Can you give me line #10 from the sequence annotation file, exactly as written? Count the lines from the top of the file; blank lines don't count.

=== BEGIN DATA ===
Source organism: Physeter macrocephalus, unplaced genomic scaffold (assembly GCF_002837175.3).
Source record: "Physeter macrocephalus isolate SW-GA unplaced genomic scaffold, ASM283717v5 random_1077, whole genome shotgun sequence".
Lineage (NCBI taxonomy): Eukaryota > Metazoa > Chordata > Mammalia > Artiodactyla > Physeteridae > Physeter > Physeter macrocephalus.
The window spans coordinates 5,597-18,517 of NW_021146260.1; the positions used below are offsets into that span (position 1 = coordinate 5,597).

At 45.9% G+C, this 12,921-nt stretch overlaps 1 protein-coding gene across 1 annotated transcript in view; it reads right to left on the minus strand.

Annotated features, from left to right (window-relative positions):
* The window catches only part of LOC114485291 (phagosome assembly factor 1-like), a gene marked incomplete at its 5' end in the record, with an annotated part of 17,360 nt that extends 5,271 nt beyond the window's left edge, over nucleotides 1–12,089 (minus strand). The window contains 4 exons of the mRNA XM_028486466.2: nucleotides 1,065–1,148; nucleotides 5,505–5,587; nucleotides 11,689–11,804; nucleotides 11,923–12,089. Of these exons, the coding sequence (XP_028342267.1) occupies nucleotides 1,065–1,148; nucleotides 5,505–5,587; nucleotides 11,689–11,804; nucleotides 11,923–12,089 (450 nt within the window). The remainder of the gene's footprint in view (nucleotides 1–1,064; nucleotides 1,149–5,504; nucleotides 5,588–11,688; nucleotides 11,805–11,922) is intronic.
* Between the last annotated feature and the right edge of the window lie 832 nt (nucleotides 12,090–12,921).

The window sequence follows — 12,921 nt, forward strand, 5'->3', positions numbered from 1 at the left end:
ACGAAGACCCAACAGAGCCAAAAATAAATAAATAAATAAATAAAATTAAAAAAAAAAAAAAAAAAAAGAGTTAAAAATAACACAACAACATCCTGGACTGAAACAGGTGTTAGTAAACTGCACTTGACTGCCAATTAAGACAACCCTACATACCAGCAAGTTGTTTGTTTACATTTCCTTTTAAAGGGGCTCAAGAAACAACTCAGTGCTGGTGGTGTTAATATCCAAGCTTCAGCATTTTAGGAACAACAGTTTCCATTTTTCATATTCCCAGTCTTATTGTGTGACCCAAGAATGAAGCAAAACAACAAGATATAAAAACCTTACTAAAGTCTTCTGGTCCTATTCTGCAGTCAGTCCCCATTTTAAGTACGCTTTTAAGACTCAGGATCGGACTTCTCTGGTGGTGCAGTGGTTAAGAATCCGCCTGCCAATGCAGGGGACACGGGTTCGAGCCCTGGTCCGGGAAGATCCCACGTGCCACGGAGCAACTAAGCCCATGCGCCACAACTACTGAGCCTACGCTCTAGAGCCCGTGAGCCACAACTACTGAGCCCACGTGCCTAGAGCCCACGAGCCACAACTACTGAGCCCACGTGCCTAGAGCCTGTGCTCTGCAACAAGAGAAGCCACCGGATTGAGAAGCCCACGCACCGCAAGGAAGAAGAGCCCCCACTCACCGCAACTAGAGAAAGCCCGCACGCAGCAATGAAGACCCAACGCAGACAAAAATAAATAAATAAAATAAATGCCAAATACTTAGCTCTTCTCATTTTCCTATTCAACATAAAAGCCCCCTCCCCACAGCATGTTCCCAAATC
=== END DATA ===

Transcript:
ACGAAGACCCAACAGAGCCAAAAATAAATAAATAAATAAATAAAATTAAAAAAAAAAAAAAAAAAAAGAGTTAAAAATAACACAACAACATCCTGGACTGAAACAGGTGTTAGTAAACTGCACTTGACTGCCAATTAAGACAACCCTACATACCAGCAAGTTGTTTGTTTACATTTCCTTTTAAAGGGGCTCAAGAAACAACTCAGTGCTGGTGGTGTTAATATCCAAGCTTCAGCATTTTAGGAACAACAGTTTCCATTTTTCATATTCCCAGTCTTATTGTGTGACCCAAGAATGAAGCAAAACAACAAGATATAAAAACCTTACTAAAGTCTTCTGGTCCTATTCTGCAGTCAGTCCCCATTTTAAGTACGCTTTTAAGACTCAGGATCGGACTTCTCTGGTGGTGCAGTGGTTAAGAATCCGCCTGCCAATGCAGGGGACACGGGTTCGAGCCCTGGTCCGGGAAGATCCCACGTGCCACGGAGCAACTAAGCCCATGCGCCACAACTACTGAGCCTACGCTCTAGAGCCCGTGAGCCACAACTACTGAGCCCACGTGCCTAGAGCCCACGAGCCACAACTACTGAGCCCACGTGCCTAGAGCCTGTGCTCTGCAACAAGAGAAGCCACCGGATTGAGAAGCCCACGCACCGCAAGGAAGAAGAGCCCCCACTCACCGCAACTAGAGAAAGCCCGCACGCAGCAATGAAGACCCAACGCAGACAAAAATAAATAAATAAAATAAATGCCAAATACTTAGCTCTTCTCATTTTCCTATTCAACATAAAAGCCCCCTCCCCACAGCATGTTCCCAAATC